When it comes to Dak Prescott’s battle with depression, the Dallas Cowboys quarterback took it on a personal level.
In a recent interview, Prescott discussed his brother’s suicide for the first time. Prescott’s brother, Jace, was 31 when he took his own life in April. According to Dak, this opened up a wave of depression.
FS1’s Skip Bayless openly questioned Prescott’s ability to be a leader, while he admitted that he suffers from depression.
“If you reveal publicly any little weakness, it can affect your team’s ability to believe in you in the toughest spots and it definitely could encourage others on the other side to come after you,” Bayless said on Undisputed on Thursday.
Bayless heard the comments and responded later in the afternoon. Prescott stated that he does not want to hide from his mental health.
“No, I think that’s a fake leader. Being a leader is about being genuine and being real,” Dak said via Cowboys reporter Jori Epstein of USA Today.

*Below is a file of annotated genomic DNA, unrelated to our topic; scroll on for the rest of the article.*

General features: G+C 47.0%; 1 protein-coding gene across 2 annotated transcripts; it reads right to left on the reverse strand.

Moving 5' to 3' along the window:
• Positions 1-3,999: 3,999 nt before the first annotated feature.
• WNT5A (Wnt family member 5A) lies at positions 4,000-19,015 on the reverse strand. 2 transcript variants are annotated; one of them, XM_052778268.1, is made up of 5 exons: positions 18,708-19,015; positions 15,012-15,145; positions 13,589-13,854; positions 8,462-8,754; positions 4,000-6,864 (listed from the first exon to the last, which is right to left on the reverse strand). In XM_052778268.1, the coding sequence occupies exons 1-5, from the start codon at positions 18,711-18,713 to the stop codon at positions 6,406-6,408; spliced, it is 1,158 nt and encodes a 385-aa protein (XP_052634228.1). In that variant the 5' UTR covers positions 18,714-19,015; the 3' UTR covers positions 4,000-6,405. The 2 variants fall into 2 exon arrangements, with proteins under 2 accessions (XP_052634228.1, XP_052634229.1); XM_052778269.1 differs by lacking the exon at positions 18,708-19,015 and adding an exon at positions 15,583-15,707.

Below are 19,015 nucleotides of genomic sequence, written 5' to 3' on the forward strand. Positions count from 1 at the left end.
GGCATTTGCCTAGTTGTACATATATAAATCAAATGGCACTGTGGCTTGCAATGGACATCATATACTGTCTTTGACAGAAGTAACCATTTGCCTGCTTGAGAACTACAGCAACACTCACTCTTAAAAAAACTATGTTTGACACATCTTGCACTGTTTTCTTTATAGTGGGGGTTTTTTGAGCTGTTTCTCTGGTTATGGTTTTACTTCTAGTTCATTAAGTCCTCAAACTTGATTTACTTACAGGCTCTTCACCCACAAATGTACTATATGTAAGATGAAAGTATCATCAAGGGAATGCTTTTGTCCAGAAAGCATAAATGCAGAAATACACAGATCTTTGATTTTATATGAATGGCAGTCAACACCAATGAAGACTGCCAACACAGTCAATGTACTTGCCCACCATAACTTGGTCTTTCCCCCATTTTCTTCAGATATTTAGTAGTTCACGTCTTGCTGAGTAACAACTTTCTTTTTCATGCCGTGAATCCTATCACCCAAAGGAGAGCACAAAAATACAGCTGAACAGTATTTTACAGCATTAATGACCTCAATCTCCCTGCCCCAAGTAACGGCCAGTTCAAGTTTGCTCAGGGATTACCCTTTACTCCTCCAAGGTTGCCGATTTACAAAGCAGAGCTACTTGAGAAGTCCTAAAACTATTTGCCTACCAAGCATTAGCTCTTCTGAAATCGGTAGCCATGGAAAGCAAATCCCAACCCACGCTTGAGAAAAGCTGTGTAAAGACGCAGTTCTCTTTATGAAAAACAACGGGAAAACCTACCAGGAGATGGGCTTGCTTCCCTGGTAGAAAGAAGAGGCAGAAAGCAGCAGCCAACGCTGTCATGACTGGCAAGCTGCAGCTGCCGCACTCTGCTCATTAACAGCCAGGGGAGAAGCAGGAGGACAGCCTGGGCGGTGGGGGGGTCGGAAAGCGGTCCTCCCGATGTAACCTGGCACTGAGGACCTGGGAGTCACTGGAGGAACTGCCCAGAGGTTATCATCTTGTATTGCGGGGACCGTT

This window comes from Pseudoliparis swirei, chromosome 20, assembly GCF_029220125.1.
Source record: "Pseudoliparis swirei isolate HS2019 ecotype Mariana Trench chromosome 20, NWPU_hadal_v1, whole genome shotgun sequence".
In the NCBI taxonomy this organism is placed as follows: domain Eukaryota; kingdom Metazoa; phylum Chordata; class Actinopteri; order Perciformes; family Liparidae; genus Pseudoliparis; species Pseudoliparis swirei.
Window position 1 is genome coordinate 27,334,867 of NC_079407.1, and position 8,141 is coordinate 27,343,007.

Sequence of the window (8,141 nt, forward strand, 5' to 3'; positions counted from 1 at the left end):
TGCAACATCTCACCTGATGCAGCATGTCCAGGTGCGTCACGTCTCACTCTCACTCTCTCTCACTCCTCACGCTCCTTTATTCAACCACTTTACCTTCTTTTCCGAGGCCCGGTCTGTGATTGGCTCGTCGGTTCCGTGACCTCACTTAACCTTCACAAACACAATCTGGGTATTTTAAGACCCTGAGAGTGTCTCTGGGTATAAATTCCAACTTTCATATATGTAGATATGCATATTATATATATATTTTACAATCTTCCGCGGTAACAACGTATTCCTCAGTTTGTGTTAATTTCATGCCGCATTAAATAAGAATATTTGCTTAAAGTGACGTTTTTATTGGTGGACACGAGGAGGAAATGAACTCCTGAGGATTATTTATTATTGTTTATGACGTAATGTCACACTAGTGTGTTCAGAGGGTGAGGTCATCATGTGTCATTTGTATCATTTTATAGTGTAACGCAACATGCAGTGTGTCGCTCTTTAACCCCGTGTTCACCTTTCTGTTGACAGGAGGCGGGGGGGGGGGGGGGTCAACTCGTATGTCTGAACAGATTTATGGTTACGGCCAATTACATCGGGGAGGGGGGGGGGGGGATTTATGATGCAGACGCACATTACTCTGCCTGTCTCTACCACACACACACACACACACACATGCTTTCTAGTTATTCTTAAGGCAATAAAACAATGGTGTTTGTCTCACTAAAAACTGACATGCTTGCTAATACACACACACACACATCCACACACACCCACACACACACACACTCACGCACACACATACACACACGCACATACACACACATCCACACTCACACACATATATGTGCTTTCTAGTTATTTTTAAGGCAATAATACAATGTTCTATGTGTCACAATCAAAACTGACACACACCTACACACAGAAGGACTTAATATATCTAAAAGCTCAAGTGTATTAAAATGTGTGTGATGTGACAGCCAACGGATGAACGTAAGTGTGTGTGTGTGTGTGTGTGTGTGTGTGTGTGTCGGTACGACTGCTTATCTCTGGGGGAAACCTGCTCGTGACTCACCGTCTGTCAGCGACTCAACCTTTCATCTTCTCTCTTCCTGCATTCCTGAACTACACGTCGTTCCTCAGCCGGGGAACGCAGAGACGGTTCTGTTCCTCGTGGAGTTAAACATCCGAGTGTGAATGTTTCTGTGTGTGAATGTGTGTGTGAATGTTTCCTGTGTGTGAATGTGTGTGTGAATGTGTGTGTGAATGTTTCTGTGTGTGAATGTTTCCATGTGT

Prescott has been everything a team should want in a team. Prescott also talked about the national anthem protests, which is another sensitive topic.
Last Wednesday, Prescott was asked about his thoughts on players around the league standing or kneeling for the national anthem. He had this to say:
We're talking with Cowboys QB Dak Prescott right now. Important to him not to hide mental health challenges. Without mental health, can't lead. Not just about looking tough.
"No," Dak said, "I think that’s a fake leader. Being a leader is about being genuine and being real."
— Jori Epstein (@JoriEpstein) September 10, 2020
“It’s about expressing yourself,” Prescott said, via USA Today. “I wouldn’t say it’s going to be about expressing one idea. That’s where we are as a country right now. Individuals have different thoughts, different perceptions and different feelings than their neighbor. So for you to force your opinion and your perceptions on somebody I think isn’t very important right now.”